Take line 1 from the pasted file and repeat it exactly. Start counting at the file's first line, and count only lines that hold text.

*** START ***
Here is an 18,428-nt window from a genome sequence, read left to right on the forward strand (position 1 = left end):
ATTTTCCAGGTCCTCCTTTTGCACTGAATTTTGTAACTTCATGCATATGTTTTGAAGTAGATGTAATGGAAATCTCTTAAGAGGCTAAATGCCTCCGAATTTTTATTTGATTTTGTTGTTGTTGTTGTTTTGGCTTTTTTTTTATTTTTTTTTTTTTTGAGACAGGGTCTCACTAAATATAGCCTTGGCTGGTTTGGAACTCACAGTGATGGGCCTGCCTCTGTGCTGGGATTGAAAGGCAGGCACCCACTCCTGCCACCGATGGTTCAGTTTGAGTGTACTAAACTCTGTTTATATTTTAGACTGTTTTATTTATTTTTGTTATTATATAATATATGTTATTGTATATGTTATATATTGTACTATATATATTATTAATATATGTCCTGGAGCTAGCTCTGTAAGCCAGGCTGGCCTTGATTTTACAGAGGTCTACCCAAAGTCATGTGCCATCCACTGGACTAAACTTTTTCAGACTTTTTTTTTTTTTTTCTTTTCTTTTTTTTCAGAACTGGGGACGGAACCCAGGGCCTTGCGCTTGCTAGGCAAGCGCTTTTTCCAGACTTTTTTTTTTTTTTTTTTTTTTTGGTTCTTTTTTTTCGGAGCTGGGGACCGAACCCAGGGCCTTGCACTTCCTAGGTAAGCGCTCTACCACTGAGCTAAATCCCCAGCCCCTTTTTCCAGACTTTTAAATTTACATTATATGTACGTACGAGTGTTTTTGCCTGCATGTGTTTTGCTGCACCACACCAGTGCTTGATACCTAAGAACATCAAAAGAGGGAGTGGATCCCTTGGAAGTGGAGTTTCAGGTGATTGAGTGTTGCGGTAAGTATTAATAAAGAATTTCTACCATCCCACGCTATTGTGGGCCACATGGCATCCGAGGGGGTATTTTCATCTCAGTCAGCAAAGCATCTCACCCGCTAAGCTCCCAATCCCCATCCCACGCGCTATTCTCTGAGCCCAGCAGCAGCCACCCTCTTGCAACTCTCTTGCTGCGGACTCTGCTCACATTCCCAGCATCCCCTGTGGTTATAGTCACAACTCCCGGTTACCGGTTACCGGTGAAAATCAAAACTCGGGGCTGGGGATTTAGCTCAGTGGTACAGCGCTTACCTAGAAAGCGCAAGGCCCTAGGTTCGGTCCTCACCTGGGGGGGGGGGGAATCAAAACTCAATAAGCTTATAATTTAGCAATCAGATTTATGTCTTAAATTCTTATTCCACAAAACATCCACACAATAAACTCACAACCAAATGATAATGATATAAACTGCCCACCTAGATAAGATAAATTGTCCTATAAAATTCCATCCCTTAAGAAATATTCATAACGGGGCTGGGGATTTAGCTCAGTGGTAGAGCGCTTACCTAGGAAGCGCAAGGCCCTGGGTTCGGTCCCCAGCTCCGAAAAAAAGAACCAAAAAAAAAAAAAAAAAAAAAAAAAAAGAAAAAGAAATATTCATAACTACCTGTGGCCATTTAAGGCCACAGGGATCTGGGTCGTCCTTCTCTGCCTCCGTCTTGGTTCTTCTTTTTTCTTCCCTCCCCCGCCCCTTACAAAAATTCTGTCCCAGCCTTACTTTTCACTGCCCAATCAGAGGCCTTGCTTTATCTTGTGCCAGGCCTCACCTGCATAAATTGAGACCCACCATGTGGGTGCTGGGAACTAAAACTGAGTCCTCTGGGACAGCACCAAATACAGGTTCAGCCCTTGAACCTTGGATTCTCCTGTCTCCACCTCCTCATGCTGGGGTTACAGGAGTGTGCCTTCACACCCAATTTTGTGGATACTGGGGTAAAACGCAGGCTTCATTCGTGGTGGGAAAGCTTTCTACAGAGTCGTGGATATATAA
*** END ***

Here is an 18,428-nt window from a genome sequence, read left to right on the forward strand (position 1 = left end):